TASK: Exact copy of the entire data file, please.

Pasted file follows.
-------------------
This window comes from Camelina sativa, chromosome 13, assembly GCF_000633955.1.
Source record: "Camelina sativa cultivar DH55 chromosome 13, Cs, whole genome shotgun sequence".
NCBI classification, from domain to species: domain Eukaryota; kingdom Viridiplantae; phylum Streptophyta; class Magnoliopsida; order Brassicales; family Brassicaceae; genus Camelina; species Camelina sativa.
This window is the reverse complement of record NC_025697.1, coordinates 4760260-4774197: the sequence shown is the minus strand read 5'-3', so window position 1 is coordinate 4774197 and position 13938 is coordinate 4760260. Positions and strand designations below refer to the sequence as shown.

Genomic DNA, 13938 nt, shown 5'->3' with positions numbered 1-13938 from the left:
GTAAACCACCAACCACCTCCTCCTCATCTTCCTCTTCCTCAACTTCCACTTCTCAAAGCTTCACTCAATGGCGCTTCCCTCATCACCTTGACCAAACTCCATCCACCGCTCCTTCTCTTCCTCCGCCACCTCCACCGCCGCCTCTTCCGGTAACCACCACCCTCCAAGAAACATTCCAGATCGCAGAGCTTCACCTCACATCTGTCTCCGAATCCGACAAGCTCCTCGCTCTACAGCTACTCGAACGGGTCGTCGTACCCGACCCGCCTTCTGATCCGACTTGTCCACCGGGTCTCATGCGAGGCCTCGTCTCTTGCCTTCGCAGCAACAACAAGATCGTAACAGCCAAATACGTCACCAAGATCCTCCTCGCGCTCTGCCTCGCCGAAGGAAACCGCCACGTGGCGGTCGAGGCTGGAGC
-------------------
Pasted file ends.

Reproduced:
This window comes from Camelina sativa, chromosome 13, assembly GCF_000633955.1.
Source record: "Camelina sativa cultivar DH55 chromosome 13, Cs, whole genome shotgun sequence".
NCBI classification, from domain to species: domain Eukaryota; kingdom Viridiplantae; phylum Streptophyta; class Magnoliopsida; order Brassicales; family Brassicaceae; genus Camelina; species Camelina sativa.
This window is the reverse complement of record NC_025697.1, coordinates 4760260-4774197: the sequence shown is the minus strand read 5'-3', so window position 1 is coordinate 4774197 and position 13938 is coordinate 4760260. Positions and strand designations below refer to the sequence as shown.

Genomic DNA, 13938 nt, shown 5'->3' with positions numbered 1-13938 from the left:
GTAAACCACCAACCACCTCCTCCTCATCTTCCTCTTCCTCAACTTCCACTTCTCAAAGCTTCACTCAATGGCGCTTCCCTCATCACCTTGACCAAACTCCATCCACCGCTCCTTCTCTTCCTCCGCCACCTCCACCGCCGCCTCTTCCGGTAACCACCACCCTCCAAGAAACATTCCAGATCGCAGAGCTTCACCTCACATCTGTCTCCGAATCCGACAAGCTCCTCGCTCTACAGCTACTCGAACGGGTCGTCGTACCCGACCCGCCTTCTGATCCGACTTGTCCACCGGGTCTCATGCGAGGCCTCGTCTCTTGCCTTCGCAGCAACAACAAGATCGTAACAGCCAAATACGTCACCAAGATCCTCCTCGCGCTCTGCCTCGCCGAAGGAAACCGCCACGTGGCGGTCGAGGCTGGAGC